The star in the ocean off the city of Gelle-Geu has slumbered for almost a thousand years, but now it is beginning to have nightmares. And because that star is tethered to the Mother Mountain, a nearby volcano, the twenty thousand inhabitants of Gelle-Geu are in no small amount of danger. Unfortunately, the previous keeper of the Star of the Tides decided that nothing could be done to stop the disaster, and so kept it secret.

When new starkeeper Ranra Kekeri takes over, and discovers how little time remains, Ranra takes a very different view. If there’s a way to calm the star, Ranra will find it, but before that can be done the new starkeeper may have to figure out what the star actually is – all while dealing with the worries caused by an aggressive former partner, Veruma, a cruel and delusional mother, Adira, and a potential new partner, the poet Erígra Lilún.

Monday 29 January 2024

Badland Hunters | review by Stephen Theaker

Although not a direct sequel, this South Korean film is set in the world of Concrete Utopia, which doesn't seem to have had a UK release. Based on a comic called Pleasant Bullying by Kim Soong-nyung, the previous film apparently showed the aftermath of an earthquake striking Seoul so hard that all the skyscrapers collapsed. People tried their best to survive in a devastated urban environment, to build some kind of order among the chaos, but things went awry: a Sight and Sound review described it as "a Ballardian story set in a post-apocalyptic apartment complex".

I doubt many reviewers will use "Ballardian" to describe Netflix's Badland Hunters, which is a self-consciously pulpy and over-the-top affair. A prologue shows us that, when the earthquake hit, mad scientist Yang Gi-Su was trying to resurrect his daughter. Three years later, by which time a drought has added to everyone's problems, he is still mad-sciencing away, and with the help of soldiers has taken over an apartment block that still stands. With his new experiments, Yang Gi-Su aims to create humans who can survive the extended periods of dehydration and malnutrition that are practically inevitable in this dry new world.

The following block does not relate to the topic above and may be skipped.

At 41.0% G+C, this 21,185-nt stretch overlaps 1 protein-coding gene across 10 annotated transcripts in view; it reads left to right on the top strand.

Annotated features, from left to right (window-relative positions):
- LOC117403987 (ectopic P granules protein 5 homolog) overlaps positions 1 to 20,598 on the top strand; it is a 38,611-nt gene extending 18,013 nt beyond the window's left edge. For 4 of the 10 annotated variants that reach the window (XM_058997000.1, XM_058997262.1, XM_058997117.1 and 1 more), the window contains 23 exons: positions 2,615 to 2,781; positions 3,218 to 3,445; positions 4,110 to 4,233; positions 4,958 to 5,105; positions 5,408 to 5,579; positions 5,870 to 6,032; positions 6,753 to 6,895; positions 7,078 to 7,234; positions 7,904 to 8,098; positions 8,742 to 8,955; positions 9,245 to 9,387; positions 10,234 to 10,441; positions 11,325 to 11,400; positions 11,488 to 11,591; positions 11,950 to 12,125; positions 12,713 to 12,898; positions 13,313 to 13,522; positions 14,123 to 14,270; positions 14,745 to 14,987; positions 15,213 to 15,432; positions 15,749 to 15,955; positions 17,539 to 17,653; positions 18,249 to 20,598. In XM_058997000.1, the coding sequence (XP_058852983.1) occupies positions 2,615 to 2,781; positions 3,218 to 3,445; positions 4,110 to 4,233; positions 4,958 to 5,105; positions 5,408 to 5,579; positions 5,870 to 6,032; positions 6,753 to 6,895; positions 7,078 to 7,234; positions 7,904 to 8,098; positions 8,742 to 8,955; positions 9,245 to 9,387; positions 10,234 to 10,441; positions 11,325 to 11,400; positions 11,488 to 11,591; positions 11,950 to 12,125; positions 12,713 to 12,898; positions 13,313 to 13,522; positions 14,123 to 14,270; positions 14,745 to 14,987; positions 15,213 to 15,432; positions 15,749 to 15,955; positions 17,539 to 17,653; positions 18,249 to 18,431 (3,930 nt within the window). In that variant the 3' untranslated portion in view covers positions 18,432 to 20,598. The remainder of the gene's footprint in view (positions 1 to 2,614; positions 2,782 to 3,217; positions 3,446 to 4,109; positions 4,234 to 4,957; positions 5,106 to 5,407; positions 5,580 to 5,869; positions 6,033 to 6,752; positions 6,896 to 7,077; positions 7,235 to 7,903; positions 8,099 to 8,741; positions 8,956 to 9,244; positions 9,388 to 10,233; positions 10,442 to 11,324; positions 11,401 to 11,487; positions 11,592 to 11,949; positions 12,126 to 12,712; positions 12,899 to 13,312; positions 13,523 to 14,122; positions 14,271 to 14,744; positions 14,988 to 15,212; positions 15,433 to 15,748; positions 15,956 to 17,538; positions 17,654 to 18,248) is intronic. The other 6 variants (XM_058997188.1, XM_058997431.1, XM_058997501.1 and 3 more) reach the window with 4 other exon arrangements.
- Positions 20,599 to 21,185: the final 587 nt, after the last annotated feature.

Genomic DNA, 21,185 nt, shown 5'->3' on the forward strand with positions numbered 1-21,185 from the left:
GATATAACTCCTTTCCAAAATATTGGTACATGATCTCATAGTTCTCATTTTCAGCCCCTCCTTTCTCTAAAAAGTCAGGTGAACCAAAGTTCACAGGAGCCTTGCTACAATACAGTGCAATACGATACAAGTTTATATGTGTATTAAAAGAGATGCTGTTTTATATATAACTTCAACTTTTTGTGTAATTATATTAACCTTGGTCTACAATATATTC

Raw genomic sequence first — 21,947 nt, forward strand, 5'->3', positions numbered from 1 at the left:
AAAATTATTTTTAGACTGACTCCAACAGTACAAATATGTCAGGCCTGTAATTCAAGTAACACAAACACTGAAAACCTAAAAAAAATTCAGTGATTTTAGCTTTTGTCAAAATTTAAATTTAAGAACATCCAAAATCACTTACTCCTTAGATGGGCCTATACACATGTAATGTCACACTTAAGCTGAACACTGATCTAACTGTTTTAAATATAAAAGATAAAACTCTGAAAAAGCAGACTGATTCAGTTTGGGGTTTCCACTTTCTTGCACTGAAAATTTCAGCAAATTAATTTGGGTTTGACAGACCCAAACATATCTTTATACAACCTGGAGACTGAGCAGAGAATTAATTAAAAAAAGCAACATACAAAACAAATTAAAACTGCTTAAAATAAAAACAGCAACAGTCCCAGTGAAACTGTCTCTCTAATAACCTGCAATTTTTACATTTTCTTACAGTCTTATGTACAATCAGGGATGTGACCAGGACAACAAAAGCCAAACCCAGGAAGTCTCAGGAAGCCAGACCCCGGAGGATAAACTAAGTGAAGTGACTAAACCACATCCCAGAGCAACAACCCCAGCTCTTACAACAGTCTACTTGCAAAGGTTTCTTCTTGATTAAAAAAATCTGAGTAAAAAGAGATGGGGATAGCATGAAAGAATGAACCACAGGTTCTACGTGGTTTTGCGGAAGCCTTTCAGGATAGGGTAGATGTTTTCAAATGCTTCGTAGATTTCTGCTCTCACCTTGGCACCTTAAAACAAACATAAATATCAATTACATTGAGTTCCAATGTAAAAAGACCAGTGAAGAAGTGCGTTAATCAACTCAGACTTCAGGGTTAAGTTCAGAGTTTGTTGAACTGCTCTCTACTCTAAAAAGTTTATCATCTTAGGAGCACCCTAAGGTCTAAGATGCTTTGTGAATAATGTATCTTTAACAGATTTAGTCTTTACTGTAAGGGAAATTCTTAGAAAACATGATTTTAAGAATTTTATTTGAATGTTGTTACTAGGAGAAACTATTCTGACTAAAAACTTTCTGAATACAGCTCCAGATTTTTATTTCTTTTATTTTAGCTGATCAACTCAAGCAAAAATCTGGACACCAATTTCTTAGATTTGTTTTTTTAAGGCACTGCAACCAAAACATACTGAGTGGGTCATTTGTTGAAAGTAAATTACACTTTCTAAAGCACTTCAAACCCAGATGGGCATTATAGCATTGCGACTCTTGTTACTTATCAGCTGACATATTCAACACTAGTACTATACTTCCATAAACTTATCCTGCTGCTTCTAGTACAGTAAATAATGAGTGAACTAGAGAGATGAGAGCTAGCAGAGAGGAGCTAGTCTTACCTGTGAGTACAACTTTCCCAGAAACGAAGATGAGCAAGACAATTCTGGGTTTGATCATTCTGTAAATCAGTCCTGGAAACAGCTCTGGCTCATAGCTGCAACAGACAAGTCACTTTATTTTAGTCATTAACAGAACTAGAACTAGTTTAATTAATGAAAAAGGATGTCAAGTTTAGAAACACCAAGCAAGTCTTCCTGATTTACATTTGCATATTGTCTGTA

Friday 26 January 2024

Lone Wolf 28: The Hunger of Sejanoz, by Joe Dever | review by Rafe McGregor

Holmgard Press, hardback, £19.99, November 2022, ISBN 9781915586056

I’ve been delaying my review of the most recently published collector’s edition because I was hoping to be able to report that Holmgard Press had achieved at least one of its goals: that either the whole cycle of thirty-two Lone Wolf gamebooks had been published or that a large proportion of the cycle was back in print. Unfortunately, both goals remain in development at the time of writing. Regarding availability, there are now three editions circulating: original (paperback and secondhand only), collector’s (hardback and secondhand only), and definitive (which can be purchased from Holmgard Press, Amazon, and no doubt other online bookstores). The only definitive editions in print at the time of writing are books 1 to 12, 1 to 5 (the Kai series) in hardback and paperback and 6 to 12 (the Magnakai series) in hardback. Books 13 to 20 (the Grand Master series) are relatively easy to find on the secondhand market (and usually not extortionate, for the original editions anyway), but books 21 to 31 (the New Order series) less so. People seem to be hanging on to the Holmgard Press Collector’s Editions pretty tightly and I’ve not seen any copies of books 28 to 31 available for a while now. The original edition of Lone Wolf 28: The Hunger of Sejanoz (which was published by Red Fox in 1998) reached a peak price of £1894 on the secondhand market in February 2022, but both original and collector’s editions are now completely unavailable fourteen months after the publication of the latter. Regarding the completion of the series, Lone Wolf 32: Light of the Kai is going to be released in two parts, which Holmgard aims to publish in October 2024 and October 2025 respectively. I have to ask why. Two parts mean that Joe Dever’s original conception of a thirty-book cycle has been changed to thirty-three, but the press’s stated intention is the posthumous realisation of his vision (Dever sadly passed away in 2016). I am also concerned that the perceived need to publish the final book in two parts is evidence of an exacerbation of the source of my criticism of Lone Wolf 31: The Dusk of Eternal Night, which I reviewed in TQF69. Finally, 2024 is the fortieth anniversary of the publication of Lone Wolf 1: Flight from the Dark (yes, that does make me feel old) and it would have been great to have the cycle completed in such an auspicious year.

Wednesday 24 January 2024